Cantor backend selection screen
In 2013 I developed a Python 2 backend for Cantor, a project funded in part by Google Summer of Code. Now this backend is available in Cantor released in KDE 4.12.
Cantor is a mathematical/scientific programming software, a frontend providing IDE features (syntax highlighting, tab-complete, variables management, and more) and a advanced terminal. Cantor support a lot of mathematical engines like Octave, Sage, Maxima, Kalgebra, Qualculate, R, Scilab (developed by me too), and now, Python 2. You can see Cantor as a Matlab-like software, but it uses other mathematical environment/software as programming language.
This post I will do a “feature tour” in Python 2 backend to show Cantor software for scientific python developers community.
Initial Screen – Syntax Highlighting and Tab Complete
Cantor initial screen
After select the Python 2 backend, Cantor will show the initial screen. This window have a big widget for the Python 2 terminal, and two side panels – one to show the Python 2 help and the other to variables management.
Let’s see some commands inputs in the terminal:
Cantor is highlighting the Python 2 syntax and, in side panel, you can see the variables created.
Now, let’s create new variables with similar names to test the tab complete. See the picture below:
Tab complete for variables
After create variables variable_x, variable_y e variable_var, we can write in terminal var and type tab key twice – Cantor will show the variables and functions with the same piece of word. Tab complete is available for module functions too.
Tab complete for module functions
Cantor show error messages in terminal too. Next figure show a import error:
You can save the terminal state or just the input commands and their outputs in a file. Cantor allows upload/download a terminal example for a remote server. You can explore this features in “File” menu.
Cantor shows Python help from help command in a side panel. The picture below shows the help for complex class:
Cantor uses Qt/KDE technologies, so you can change the window format moving the side panels. Next picture show the window with the variables management in the left side and the help panel in the right side.
Panels in different sides
Variables management panel
Variables management panel shows the variables created in Cantor session, showing their labels and values. The panel have some additional functions too, in buttons bottom the widget. These functions are, from left to right, Add variable, Load variables, Save variables, and Clear all variables.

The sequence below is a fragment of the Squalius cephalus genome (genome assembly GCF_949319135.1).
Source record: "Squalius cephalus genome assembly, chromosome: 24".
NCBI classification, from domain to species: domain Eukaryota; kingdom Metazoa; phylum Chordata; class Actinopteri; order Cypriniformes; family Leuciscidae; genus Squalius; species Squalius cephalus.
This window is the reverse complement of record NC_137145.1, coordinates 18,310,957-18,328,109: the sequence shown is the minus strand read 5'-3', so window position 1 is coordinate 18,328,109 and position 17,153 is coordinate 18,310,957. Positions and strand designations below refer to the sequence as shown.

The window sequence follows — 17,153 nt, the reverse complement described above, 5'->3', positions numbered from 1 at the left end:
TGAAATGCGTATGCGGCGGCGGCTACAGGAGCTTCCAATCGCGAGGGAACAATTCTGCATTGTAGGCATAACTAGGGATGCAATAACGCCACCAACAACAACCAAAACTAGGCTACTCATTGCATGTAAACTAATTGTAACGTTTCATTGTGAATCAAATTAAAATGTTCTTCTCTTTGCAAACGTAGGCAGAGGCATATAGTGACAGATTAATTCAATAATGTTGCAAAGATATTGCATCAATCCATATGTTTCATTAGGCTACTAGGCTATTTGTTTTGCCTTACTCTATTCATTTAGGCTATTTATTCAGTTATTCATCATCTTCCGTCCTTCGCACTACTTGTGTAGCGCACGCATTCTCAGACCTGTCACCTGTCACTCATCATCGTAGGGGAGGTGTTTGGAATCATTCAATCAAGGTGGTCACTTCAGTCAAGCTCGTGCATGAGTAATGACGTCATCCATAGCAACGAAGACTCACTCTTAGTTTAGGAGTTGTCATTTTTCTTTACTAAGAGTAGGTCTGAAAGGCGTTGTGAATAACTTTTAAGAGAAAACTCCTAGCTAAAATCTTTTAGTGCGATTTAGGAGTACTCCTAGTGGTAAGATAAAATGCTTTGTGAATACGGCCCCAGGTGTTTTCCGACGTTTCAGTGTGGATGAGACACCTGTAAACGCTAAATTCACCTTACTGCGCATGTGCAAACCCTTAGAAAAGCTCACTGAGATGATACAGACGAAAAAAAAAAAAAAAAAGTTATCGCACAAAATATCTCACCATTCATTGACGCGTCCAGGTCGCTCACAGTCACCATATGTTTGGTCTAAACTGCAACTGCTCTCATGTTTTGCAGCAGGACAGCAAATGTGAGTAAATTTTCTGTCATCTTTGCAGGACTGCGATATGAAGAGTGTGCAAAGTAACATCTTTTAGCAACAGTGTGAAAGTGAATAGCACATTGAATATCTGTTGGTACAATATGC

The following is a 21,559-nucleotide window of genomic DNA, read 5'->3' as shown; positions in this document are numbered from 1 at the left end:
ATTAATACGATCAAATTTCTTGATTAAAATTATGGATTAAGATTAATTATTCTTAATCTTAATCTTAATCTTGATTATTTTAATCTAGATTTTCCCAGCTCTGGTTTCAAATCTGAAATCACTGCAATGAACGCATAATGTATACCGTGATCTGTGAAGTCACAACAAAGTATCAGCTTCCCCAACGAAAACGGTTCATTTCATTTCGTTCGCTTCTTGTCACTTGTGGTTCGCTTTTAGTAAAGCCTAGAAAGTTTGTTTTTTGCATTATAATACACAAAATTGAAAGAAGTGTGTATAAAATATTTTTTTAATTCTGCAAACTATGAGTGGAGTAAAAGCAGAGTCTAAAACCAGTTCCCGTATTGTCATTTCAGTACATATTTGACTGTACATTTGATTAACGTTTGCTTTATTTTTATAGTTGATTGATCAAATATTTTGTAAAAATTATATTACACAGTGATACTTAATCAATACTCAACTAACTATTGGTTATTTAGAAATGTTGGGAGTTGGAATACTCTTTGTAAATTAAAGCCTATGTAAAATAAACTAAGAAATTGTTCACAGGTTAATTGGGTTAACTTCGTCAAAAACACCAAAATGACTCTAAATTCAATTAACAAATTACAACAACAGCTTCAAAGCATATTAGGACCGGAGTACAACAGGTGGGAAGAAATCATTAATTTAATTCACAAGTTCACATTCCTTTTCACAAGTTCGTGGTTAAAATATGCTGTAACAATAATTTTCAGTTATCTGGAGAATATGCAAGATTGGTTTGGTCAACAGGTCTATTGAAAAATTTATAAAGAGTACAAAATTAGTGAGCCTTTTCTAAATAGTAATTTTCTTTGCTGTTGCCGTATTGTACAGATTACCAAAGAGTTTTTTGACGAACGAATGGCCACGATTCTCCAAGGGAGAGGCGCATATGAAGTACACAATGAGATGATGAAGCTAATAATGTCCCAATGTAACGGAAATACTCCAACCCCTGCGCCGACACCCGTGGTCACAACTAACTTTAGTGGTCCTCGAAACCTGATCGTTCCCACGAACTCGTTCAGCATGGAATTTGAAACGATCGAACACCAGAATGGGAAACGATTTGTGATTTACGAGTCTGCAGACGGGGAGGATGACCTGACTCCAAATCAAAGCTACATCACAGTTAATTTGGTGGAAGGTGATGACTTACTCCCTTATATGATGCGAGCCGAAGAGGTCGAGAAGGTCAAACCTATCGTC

Add variable just open a pop-up window to input a label and a value to a variable.
Load variables and Save variables uses shelve module to data persistence. When the buttons are clicked, Cantor loads scripts to, in first case, read and load variables to the session, and, in second case, save the python dictionary in a file. The figures below show this operations:
The function Clear all variables delete each variable from Python dictionary. The code is below:
Code for graphic creation using matplotlib
Graphic loaded in Cantor
The figures below show the graphic loaded in Cantor worksheet. When a session is exported, the graphic will be exported too. This feature can be configured to create the graphics in a new window – this is the default option.
Conclusion and Future
This is the first stable version of Python 2 support in Cantor. It is working good, but you can see the bug presence in some parts of software.
I would like to see some feedbacks from mathematical/scientific programming python community. I am not a “pythonist”, so the python community can find bugs and strange behaviours in the software better than me. I would like to see some feature suggestions too.
For the next version, Python 2 backend will have support to script editor – unfortunately, I can not develop it for this release.
If you are interested in the backend development, my blog have a set of posts (in Portuguese and English) about it. You can download the source code in Cantor repository – the license is GPLv2. And you can submit a bug report in KDE bugzilla.
And you can contact me in comments area below or in my mail address filipe at kde.org.